Some of the earliest observable changes in Maori culture resulting from European contact are military and economic in nature. Adopting muskets both as highly efficient weapons and symbols of mana, the Maori suffered through two decades of vicious warfare that leapt far beyond the highly structured confines of previous tribal conflicts. The depopulation resulting from the destruction of entire tribes and increasing levels of slavery forced social and economic change on the Maori.[vii]
Beyond warfare, the economics of Maori life changed drastically in response to increasing desire for finished goods from Europe that included not only muskets, but blankets, clothing, and iron tools. In order to more efficiently harvest flax, timber, and kauri gum for export, entire villages moved from secure locations on hill tops and along rivers to the gum fields and marshes that their agricultural products came from. Increased European settlement after the completion of the Waitangi Treaty in 1840 brought even larger changes as the Maori began to participate in a market economy aimed at providing goods and services to Europeans. By the 1850s, multiple tribes were practicing commercial agriculture, and some owned their own blue-water sailing vessels – 111 by 1867 – and others built flour mills and manufactured their own gunpowder.[viii]
Changes among Maori during this age of economic expansion included union organization among sheep shearers, providing higher rates of pay than those available to Pakeha shearers. However, production of all goods fell into distinctly Maori patterns. Once Maori demand for European goods, such as muskets or horses decreased, so did Maori production. Economic activity was a means to an end, as were land sales and leases. While some land transactions were driven by desire for cash on the barrel, Maori also frequently sold or leased land in order to draw settlers to the area in an effort to increase economic activity.[ix] Towns were also sometimes welcomed as tools to reduce the likelihood of attack by other tribes since it might involve harming Pakeha anywhere.[x]
Unfortunately for the Maori, increasing numbers of European settlers led to conflict over land. Disputes between the colonial government and the tribes over land sales and European settlement led to a series of disastrous wars, which both reduced the tribal population, and further reduced Maori autonomy. Self-government, beginning with the Constitution Act of 1852, gave the settlers control over the colony, including the Maori minority. As theoretically equal subjects of the Queen, Maori could, and did, participate in Parliamentary politics, but with only four seats in Parliament, all Maori MPs could do was protest anti-Maori policies.[xi] Indeed, the main effect of Maori representation in Parliament was to remove the guarantees to self-government found in the Treaty of Waitangi and the Constitution Act, and to allow settlers to argue that no oppression of Maori existed in New Zealand.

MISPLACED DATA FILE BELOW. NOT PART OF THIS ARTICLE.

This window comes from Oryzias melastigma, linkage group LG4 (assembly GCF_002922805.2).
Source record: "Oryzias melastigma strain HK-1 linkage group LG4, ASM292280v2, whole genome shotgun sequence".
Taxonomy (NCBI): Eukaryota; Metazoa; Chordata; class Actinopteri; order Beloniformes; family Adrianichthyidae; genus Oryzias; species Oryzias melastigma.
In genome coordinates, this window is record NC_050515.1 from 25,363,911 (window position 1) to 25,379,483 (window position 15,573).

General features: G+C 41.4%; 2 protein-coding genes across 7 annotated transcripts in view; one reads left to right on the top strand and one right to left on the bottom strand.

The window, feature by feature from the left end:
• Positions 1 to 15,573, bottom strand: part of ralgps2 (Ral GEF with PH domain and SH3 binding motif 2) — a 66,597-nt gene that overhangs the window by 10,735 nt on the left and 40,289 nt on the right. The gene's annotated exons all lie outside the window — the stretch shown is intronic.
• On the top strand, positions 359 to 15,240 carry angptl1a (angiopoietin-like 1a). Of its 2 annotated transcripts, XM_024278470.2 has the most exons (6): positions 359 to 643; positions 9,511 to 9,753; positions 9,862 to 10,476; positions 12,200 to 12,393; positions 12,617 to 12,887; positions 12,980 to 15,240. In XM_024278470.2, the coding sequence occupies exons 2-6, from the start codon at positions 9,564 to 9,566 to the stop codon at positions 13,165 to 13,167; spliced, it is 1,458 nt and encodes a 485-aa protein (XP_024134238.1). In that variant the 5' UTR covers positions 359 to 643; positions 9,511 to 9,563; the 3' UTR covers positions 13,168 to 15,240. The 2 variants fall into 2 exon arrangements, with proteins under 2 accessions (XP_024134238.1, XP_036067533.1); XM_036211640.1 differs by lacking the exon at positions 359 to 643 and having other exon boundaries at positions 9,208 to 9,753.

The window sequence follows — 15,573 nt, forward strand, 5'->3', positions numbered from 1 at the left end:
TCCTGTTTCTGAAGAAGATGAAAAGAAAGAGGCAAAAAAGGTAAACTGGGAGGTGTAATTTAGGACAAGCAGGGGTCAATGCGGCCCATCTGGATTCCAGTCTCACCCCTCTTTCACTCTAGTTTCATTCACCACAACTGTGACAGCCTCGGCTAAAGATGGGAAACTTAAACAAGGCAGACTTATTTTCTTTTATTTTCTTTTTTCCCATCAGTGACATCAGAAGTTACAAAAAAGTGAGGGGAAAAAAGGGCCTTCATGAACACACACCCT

The 1850s witnessed the development of the first significant pan-tribal movements beyond the simple development of the Maori-Pakeha dichotomy. One of these early movements, Kai Ngarara was religious, but the others were secular in nature. The earliest of the secular pan-tribal movements was simply a loose grouping of tribes opposed to selling land to settlers – any land, to any settlers. This early opposition to land sales provided a basis for a larger and more important pan-tribal reaction to European settlement – the King Movement[xii]. After electing Potatau Te Wherowhero King of the Maori in 1858 in an effort to place the Maori leadership at political level equal to the Crown, open warfare between the King’s supporters and the British erupted in 1863.[xiii] Pan-tribalism during this period was not monolithic, however; only 15 of the 24 tribes sent troops to support the King, while some Maori sided with the Queen. Others claimed they didn’t want to eject the Queen from New Zealand, but merely to bolster Maori autonomy. This cleavage leads some historians to argue that the King movement was local to Waikato, rather than truly national in scope.[xiv]
Potatau Te Wherowhero, provides a vivid illustration of this hybrid Maori response to European colonialism. When New Zealand Governor Gore Browne refused to participate in meetings related to the conflict between the Taranaki Land League, settlers, and Pakeha Maori, Te Wherowhero argued that the Governor was responsible for the conflict, and was turning to the old Maori Gods, while the Maori accepted Christianity. Indeed, in a speech at Hawke’s Bay, Te Wherowhero accused Browne of worshiping the old Maori deity Uenuku, the man-eater, and using Uenuku’s war-like nature and blood-lust against the Maori, who had adopted the peaceful path of Christianity. Referring to the Old Testament, Te Wherowhero claimed to worship Jehovah, which Christian missionaries urged upon his people, hoping to find that this would gain him a measure of respect and equality with the Europeans. To his sadness, Europeans ignored the unity of their shared religion for their own selfish purposes, and went to war over land in Taranaki.[xv] This led Te Wherowhero to accuse Governor Browne of adopting the path of the violent Uenuku.